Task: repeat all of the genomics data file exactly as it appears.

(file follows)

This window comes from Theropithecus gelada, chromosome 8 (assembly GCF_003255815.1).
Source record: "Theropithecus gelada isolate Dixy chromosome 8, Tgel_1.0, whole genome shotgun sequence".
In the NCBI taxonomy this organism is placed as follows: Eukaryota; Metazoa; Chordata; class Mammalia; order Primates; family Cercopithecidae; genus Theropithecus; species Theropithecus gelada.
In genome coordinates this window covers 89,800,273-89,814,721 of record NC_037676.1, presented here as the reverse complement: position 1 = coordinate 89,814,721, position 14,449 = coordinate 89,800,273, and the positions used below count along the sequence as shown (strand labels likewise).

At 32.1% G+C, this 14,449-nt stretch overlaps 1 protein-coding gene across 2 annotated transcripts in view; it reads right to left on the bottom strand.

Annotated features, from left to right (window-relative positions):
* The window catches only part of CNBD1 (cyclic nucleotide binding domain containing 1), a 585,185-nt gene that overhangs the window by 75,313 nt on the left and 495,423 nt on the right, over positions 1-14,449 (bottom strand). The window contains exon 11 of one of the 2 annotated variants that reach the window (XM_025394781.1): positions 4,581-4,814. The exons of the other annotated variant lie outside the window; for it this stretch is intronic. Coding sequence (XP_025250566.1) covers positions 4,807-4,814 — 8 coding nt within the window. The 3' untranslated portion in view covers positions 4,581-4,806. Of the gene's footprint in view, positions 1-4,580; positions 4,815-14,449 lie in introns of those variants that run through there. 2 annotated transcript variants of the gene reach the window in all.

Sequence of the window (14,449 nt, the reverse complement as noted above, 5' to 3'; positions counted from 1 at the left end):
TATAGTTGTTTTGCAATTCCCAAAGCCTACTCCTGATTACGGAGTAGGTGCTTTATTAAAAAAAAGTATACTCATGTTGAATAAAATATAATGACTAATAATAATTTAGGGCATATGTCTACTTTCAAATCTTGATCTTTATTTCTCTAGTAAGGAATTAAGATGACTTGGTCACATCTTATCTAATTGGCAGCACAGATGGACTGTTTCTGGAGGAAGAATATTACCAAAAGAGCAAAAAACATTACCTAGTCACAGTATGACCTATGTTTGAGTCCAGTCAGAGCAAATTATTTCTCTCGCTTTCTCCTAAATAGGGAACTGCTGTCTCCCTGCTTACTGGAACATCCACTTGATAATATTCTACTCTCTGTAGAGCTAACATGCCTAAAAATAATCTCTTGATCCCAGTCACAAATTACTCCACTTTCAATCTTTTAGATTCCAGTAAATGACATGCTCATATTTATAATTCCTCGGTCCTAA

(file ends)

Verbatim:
This window comes from Theropithecus gelada, chromosome 8 (assembly GCF_003255815.1).
Source record: "Theropithecus gelada isolate Dixy chromosome 8, Tgel_1.0, whole genome shotgun sequence".
In the NCBI taxonomy this organism is placed as follows: Eukaryota; Metazoa; Chordata; class Mammalia; order Primates; family Cercopithecidae; genus Theropithecus; species Theropithecus gelada.
In genome coordinates this window covers 89,800,273-89,814,721 of record NC_037676.1, presented here as the reverse complement: position 1 = coordinate 89,814,721, position 14,449 = coordinate 89,800,273, and the positions used below count along the sequence as shown (strand labels likewise).

At 32.1% G+C, this 14,449-nt stretch overlaps 1 protein-coding gene across 2 annotated transcripts in view; it reads right to left on the bottom strand.

Annotated features, from left to right (window-relative positions):
* The window catches only part of CNBD1 (cyclic nucleotide binding domain containing 1), a 585,185-nt gene that overhangs the window by 75,313 nt on the left and 495,423 nt on the right, over positions 1-14,449 (bottom strand). The window contains exon 11 of one of the 2 annotated variants that reach the window (XM_025394781.1): positions 4,581-4,814. The exons of the other annotated variant lie outside the window; for it this stretch is intronic. Coding sequence (XP_025250566.1) covers positions 4,807-4,814 — 8 coding nt within the window. The 3' untranslated portion in view covers positions 4,581-4,806. Of the gene's footprint in view, positions 1-4,580; positions 4,815-14,449 lie in introns of those variants that run through there. 2 annotated transcript variants of the gene reach the window in all.

Sequence of the window (14,449 nt, the reverse complement as noted above, 5' to 3'; positions counted from 1 at the left end):
TATAGTTGTTTTGCAATTCCCAAAGCCTACTCCTGATTACGGAGTAGGTGCTTTATTAAAAAAAAGTATACTCATGTTGAATAAAATATAATGACTAATAATAATTTAGGGCATATGTCTACTTTCAAATCTTGATCTTTATTTCTCTAGTAAGGAATTAAGATGACTTGGTCACATCTTATCTAATTGGCAGCACAGATGGACTGTTTCTGGAGGAAGAATATTACCAAAAGAGCAAAAAACATTACCTAGTCACAGTATGACCTATGTTTGAGTCCAGTCAGAGCAAATTATTTCTCTCGCTTTCTCCTAAATAGGGAACTGCTGTCTCCCTGCTTACTGGAACATCCACTTGATAATATTCTACTCTCTGTAGAGCTAACATGCCTAAAAATAATCTCTTGATCCCAGTCACAAATTACTCCACTTTCAATCTTTTAGATTCCAGTAAATGACATGCTCATATTTATAATTCCTCGGTCCTAA